Politics: Yacimovich’s Labor is just beginning

After beating out Amir Peretz, the party’s new leader knows she has a long road in front of her to become a prime ministerial candidate.

By GIL STERN STERN HOFFMAN
September 24, 2011 08:58
4 minute read.
Shelly Yacimovich

Shelly Yacimovich 311. (photo credit: Marc Israel Sellem)

 
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The distance from the United Nations building in New York to the Labor Party’s headquarters at Beit Berl College on the outskirts of Kfar Saba is about 9,200 kilometers.

But they seemed light-years apart on Wednesday when more than 41,000 Labor members elected their new leader while the focus of the world – and especially the Middle East – was on US President Barack Obama’s pro-Israel speech at the UN.

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Just like in the first round of voting in the Labor leadership race that was held the day after September 11, the attention of Israelis was on New York and not on the fifth-largest party in the Knesset.

Reports about the election were not even aired until nearly 45 minutes into the nightly news Wednesday night when most viewers had already switched over to a soccer game.

Meanwhile, at Beit Berl, one would have thought that the most important thing going on in the entire world was the counting of the votes from Acre to Eilat. Red-shirted supporters of MK Shelly Yacimovich, none of whom looked older than 30, started arriving at the Beit Berl auditorium shortly after midnight when it became clear that she had bested her former political patron, MK Amir Peretz.

Over the next two hours, the red shirts filled up the room and started shouting variations of the chants they had learned at Tel Aviv protest tents over the summer: ‘The nation elected social justice!’ and ‘Ooh, ahh, look what’s coming: a welfare state!’

When the head of the Labor election committee, former minister Ra’anan Cohen, formally proclaimed Yacimovich the victor at 2:24 a.m., the redshirted youngsters were ecstatic, as if they had gotten Daphni Leef elected president of the United States and Stav Shafir appointed UN secretary-general.



Nevertheless, one could make the argument that the Labor Party has become more dynamic than the UN. After all, at least year’s General Assembly, one could have predicted that the Palestinians would be no closer to a state the next time the world’s leaders met in New York and that Iranian President Mahmoud Ahmadinejad’s speech would not be pro-Zionist.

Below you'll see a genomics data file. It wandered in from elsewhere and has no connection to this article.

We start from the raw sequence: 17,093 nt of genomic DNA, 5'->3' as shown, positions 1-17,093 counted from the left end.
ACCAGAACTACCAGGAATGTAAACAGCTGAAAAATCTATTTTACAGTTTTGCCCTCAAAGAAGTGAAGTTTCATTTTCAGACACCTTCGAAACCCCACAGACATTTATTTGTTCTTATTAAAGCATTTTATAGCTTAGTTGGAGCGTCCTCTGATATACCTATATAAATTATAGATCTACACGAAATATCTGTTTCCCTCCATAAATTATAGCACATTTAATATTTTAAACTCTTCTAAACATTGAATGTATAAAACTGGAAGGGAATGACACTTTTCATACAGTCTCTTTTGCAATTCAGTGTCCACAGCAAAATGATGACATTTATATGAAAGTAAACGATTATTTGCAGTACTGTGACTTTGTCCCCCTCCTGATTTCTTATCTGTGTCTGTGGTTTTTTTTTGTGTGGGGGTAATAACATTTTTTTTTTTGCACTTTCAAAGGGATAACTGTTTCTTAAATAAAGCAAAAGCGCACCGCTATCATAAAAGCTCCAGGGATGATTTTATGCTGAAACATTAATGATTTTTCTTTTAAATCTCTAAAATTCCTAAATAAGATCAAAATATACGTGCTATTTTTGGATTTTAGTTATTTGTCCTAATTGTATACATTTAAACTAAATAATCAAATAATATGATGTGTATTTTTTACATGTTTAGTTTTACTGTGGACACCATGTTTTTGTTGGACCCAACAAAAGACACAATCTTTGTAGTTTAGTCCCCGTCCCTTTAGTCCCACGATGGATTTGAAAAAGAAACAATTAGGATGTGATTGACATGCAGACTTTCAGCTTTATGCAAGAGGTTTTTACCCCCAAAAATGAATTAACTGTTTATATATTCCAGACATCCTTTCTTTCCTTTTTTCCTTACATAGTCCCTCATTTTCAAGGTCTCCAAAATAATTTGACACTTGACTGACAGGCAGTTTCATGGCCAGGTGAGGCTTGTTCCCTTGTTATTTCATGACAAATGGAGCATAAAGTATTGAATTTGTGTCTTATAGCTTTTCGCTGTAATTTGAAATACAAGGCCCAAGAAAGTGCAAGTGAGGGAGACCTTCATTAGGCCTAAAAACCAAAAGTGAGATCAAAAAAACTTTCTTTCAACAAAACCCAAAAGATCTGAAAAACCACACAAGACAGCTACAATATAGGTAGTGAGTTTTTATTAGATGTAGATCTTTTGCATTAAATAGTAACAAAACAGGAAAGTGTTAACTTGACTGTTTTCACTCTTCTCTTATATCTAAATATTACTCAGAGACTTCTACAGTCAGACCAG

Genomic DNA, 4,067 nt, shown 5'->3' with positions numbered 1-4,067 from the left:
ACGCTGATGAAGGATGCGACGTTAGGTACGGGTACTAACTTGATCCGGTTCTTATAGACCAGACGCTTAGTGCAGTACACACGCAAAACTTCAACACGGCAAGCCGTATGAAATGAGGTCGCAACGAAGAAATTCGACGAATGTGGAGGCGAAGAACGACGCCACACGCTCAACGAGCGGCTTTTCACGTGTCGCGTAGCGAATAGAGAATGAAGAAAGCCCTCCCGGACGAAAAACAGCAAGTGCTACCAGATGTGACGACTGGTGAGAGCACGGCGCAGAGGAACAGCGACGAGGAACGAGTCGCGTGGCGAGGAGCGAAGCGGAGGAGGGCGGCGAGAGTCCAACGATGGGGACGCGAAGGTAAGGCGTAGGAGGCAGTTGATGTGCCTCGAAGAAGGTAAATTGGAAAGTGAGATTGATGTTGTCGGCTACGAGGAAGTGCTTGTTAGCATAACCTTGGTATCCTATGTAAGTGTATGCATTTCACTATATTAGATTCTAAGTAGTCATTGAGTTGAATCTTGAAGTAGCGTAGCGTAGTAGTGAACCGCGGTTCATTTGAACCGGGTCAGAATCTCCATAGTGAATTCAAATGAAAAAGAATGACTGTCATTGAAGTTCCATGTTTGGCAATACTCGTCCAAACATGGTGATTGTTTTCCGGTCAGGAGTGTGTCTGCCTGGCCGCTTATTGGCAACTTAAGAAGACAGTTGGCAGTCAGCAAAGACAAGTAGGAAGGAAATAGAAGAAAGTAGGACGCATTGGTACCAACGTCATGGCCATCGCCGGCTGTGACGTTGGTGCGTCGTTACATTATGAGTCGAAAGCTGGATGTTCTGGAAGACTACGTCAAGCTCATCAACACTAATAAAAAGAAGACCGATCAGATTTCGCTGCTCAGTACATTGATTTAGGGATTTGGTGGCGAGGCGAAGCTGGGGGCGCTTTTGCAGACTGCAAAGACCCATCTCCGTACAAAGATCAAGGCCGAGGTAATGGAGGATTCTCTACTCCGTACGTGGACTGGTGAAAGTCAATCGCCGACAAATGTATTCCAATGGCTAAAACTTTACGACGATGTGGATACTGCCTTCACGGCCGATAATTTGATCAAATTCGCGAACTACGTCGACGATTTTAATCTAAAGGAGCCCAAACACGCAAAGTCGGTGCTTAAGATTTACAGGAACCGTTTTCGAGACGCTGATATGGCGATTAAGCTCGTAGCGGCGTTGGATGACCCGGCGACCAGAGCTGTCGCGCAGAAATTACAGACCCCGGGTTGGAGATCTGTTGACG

But who would have fathomed a year ago that the perpetually eulogized Labor Party would shift from being the home of the dying pensioners of Givatayim, kibbutzim and Jerusalem’s Rehavia neighborhood to the darling of Tel Aviv’s Shenkin circuit? And that a candidate who conducted her membership drive online could defeat Peretz’s well-oiled political machine?

In shifting from 74-year-old interim chairman Micha Harish to Yacimovich, Labor’s leader became 23 years younger. The average age of its membership has undoubtedly fallen further and it will continue to fall after Yacimovich announced a mass membership drive in her victory speech.

Labor is now officially the party of the tent protests. Its new leader not only speaks the language of the protesters, her refusal to discuss non-socioeconomic issues during the campaign dovetails the demonstrations, which were criticized for being disconnected from the socioeconomic problems of the wider world.

But just like the protests were a means to an end, so is Labor’s marriage to the tents. To achieve Yacimovich’s announced goal of restoring Labor’s status as the main alternative party to Likud, she will likely have to exit her proverbial socioeconomic tent and become the Center-Left’s main voice on diplomatic issues as well.

Yacimovich received her loudest applause during her victory speech when she called upon Prime Minister Binyamin Netanyahu to express support for a Palestinian State at the General Assembly. The fact that she mentioned the UN in her speech shows that Labor may end up having something to say on all key issues and won’t be the “niche party” her political rivals said it would be if she won.

The crowd didn’t react when Yacimovich said Netanyahu had called to congratulate her, but they booed when she referred to congratulatory messages she had received from Center-Left politicians Tzipi Livni and Ehud Barak. Unlike Peretz who spoke throughout the campaign about partnering with Kadima to unseat Netanyahu, Yacimovich’s strategy is to bring down Kadima as a first step on the long road back to power.

Calls have increased in Kadima in recent days to advance the party’s leadership race, which is currently set for the undefined date of “three months before the next general election.” Kadima voters could decide that now that Labor elected a leader who, like Livni, is an Ashkenazi woman from Tel Aviv, their party could stand a better chance if it fielded a Sephardi man from Eilat like MK Shaul Mofaz.

Yacimovich’s victory could also harm the chances of MK Zehava Gal-On getting elected head of Meretz in the party’s upcoming leadership race. And it could preempt the political career of journalist Yair Lapid, who was expected to form a young socioeconomically-minded party ahead of the next election.

Where was Lapid when the votes were being counted at Beit Berl? He was at the UN, co-anchoring Channel 2’s newscast, and according to his Facebook page, hobnobbing with the likes of Turkish Prime Minister Recep Tayyip Erdogan and Palestinian official Saeb Erekat.

Yacimovich knows she has years of hard work ahead before she can be considered a prime ministerial contender. But she has come a long way already. And if she can restore Labor to center stage in Israeli politics, perhaps one day, Beit Berl and the UN won’t seem so far apart.

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